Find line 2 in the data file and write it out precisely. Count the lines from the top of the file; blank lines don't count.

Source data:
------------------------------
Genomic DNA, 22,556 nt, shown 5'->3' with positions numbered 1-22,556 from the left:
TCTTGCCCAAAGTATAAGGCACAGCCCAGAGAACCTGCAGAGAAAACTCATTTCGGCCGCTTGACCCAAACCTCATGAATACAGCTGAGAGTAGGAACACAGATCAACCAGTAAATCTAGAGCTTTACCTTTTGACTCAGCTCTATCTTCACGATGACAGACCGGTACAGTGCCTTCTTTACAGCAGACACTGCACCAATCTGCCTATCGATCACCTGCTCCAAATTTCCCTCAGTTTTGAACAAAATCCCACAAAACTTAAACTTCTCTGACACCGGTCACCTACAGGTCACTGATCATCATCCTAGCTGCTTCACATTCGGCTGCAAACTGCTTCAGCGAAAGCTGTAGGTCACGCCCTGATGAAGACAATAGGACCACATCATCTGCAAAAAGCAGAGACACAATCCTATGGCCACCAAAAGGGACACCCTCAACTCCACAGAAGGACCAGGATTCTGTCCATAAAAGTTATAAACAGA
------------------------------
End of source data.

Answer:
TCTTGCCCAAAGTATAAGGCACAGCCCAGAGAACCTGCAGAGAAAACTCATTTCGGCCGCTTGACCCAAACCTCATGAATACAGCTGAGAGTAGGAACACAGATCAACCAGTAAATCTAGAGCTTTACCTTTTGACTCAGCTCTATCTTCACGATGACAGACCGGTACAGTGCCTTCTTTACAGCAGACACTGCACCAATCTGCCTATCGATCACCTGCTCCAAATTTCCCTCAGTTTTGAACAAAATCCCACAAAACTTAAACTTCTCTGACACCGGTCACCTACAGGTCACTGATCATCATCCTAGCTGCTTCACATTCGGCTGCAAACTGCTTCAGCGAAAGCTGTAGGTCACGCCCTGATGAAGACAATAGGACCACATCATCTGCAAAAAGCAGAGACACAATCCTATGGCCACCAAAAGGGACACCCTCAACTCCACAGAAGGACCAGGATTCTGTCCATAAAAGTTATAAACAGA